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This problem book is ideal for high-school and college students in search of practice problems with detailed solutions. All of the standard introductory topics in mechanics are covered: kinematics, Newton's laws, energy, momentum, angular momentum, oscillations, gravity, and fictitious forces. The introduction to each chapter provides an overview of the relevant concepts. Students can then warm up with a series of multiple-choice questions before diving into the free-response problems which constitute the bulk of the book. The first few problems in each chapter are derivations of key results/theorems that are useful when solving other problems. While the book is calculus-based, it can also easily be used in algebra-based courses. The problems that require calculus (only a sixth of the total number) are listed in an appendix, allowing students to steer clear of those if they wish. Additional details: (1) Features 150 multiple-choice questions and nearly 250 free-response problems, all with detailed solutions. (2) Includes 350 figures to help students visualize important concepts. (3) Builds on solutions by frequently including extensions/variations and additional remarks. (4) Begins with a chapter devoted to problem-solving strategies in physics. (5) A valuable supplement to the assigned textbook in any introductory mechanics course.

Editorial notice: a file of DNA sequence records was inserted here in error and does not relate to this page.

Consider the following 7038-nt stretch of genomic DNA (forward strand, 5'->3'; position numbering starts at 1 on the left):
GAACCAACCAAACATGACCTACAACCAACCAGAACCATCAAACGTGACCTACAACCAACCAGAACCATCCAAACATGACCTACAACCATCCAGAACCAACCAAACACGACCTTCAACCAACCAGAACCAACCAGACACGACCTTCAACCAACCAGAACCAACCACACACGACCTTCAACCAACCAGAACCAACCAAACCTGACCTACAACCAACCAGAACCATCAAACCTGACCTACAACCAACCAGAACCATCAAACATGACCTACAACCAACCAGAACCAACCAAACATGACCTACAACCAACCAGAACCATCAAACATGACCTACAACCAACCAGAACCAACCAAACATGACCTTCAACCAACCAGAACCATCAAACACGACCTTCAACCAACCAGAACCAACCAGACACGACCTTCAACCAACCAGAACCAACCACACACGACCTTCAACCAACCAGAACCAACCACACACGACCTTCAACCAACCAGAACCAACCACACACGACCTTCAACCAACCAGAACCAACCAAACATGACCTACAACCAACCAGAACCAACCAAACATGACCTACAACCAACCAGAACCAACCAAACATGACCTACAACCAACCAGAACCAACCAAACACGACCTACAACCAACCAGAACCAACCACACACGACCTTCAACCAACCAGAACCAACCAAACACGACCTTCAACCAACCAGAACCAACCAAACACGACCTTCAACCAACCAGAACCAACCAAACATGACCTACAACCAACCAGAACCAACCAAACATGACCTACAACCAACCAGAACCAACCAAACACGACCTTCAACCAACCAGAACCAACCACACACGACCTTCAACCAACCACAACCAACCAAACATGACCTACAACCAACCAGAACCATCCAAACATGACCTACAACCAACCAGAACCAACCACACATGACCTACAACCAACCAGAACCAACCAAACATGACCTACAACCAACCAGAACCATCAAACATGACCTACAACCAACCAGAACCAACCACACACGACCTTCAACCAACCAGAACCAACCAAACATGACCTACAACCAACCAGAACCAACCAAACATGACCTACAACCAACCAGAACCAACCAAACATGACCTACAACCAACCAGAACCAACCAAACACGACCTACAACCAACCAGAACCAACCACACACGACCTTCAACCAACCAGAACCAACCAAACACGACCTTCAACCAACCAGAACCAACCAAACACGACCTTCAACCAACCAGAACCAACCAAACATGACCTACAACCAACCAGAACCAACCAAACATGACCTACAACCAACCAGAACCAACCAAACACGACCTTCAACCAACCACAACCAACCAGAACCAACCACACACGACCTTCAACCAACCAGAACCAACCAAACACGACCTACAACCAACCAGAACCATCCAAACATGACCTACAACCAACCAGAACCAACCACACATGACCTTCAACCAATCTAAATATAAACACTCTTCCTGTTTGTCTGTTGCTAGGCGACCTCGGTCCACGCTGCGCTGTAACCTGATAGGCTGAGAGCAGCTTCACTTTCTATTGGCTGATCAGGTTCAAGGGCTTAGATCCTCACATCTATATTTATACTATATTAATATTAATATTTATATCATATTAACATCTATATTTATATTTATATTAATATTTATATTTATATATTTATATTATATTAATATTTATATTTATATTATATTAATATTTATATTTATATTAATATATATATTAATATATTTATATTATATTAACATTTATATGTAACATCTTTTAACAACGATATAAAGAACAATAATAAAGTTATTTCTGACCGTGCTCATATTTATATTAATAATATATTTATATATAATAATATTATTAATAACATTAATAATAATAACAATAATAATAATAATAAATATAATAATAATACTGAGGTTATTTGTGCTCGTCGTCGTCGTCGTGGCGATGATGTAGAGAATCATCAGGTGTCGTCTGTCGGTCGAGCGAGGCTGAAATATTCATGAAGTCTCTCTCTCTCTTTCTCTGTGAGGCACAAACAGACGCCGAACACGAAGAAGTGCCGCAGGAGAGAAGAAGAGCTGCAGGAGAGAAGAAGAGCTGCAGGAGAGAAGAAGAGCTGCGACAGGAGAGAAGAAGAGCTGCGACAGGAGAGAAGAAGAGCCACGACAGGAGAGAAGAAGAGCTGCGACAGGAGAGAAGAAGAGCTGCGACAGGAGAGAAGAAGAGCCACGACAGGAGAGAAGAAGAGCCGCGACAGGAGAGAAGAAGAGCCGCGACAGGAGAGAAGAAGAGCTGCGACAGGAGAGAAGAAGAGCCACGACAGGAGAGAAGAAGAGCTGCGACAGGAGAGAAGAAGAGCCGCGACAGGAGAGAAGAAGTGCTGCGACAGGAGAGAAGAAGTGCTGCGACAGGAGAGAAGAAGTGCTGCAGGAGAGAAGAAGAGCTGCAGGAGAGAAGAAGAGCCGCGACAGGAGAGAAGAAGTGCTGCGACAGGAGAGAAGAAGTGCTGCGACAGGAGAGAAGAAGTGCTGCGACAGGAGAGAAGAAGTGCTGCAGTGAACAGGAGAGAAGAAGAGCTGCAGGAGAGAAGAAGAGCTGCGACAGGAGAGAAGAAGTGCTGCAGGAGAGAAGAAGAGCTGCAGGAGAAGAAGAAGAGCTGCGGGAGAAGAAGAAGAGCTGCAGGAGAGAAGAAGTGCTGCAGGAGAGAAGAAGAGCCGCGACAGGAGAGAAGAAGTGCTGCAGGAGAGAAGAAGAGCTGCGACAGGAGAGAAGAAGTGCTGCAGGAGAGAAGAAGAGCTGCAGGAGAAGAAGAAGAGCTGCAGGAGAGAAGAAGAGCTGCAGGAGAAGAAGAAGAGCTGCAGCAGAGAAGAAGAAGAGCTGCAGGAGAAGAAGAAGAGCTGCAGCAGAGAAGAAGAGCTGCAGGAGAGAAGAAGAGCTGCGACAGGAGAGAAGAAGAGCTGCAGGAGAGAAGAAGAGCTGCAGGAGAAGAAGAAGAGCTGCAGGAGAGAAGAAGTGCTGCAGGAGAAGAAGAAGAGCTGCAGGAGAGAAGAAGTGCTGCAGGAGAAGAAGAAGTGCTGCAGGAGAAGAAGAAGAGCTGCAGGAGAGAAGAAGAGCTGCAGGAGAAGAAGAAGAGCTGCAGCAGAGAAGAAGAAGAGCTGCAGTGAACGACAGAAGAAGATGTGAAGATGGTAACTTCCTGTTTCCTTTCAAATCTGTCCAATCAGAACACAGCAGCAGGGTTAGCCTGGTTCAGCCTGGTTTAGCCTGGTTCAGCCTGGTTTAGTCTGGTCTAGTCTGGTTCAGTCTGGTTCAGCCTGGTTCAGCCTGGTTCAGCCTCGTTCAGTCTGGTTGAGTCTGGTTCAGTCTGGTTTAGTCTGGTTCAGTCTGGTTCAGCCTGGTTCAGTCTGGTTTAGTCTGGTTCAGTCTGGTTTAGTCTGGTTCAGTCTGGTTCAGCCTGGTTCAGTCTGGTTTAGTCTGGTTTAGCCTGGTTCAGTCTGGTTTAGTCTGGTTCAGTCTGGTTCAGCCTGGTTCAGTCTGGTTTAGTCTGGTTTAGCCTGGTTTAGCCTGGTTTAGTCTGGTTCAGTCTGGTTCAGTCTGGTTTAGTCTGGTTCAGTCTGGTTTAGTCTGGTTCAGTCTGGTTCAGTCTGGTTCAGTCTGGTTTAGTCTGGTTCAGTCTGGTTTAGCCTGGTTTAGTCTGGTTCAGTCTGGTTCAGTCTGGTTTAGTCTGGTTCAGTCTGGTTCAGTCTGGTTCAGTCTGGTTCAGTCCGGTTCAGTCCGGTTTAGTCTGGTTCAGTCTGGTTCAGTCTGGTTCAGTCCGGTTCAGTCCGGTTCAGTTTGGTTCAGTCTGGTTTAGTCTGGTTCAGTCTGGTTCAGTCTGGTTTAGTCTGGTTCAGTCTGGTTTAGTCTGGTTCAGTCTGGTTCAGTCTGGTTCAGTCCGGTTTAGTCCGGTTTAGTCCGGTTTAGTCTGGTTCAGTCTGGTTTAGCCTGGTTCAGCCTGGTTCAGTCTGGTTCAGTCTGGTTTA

Special Relativity

Special Relativity Author Michael Tsamparlis
ISBN-10 9783642038372
Release 2010-05-17
Pages 595
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Writing a new book on the classic subject of Special Relativity, on which numerous important physicists have contributed and many books have already been written, can be like adding another epicycle to the Ptolemaic cosmology. Furthermore, it is our belief that if a book has no new elements, but simply repeats what is written in the existing literature, perhaps with a different style, then this is not enough to justify its publication. However, after having spent a number of years, both in class and research with relativity, I have come to the conclusion that there exists a place for a new book. Since it appears that somewhere along the way, mathem- ics may have obscured and prevailed to the degree that we tend to teach relativity (and I believe, theoretical physics) simply using “heavier” mathematics without the inspiration and the mastery of the classic physicists of the last century. Moreover current trends encourage the application of techniques in producing quick results and not tedious conceptual approaches resulting in long-lasting reasoning. On the other hand, physics cannot be done a ́ la carte stripped from philosophy, or, to put it in a simple but dramatic context A building is not an accumulation of stones! As a result of the above, a major aim in the writing of this book has been the distinction between the mathematics of Minkowski space and the physics of r- ativity.



Einstein Relatively Simple

Einstein Relatively Simple Author Ira Mark Egdall
ISBN-10 9789814525619
Release 2014-01-06
Pages 400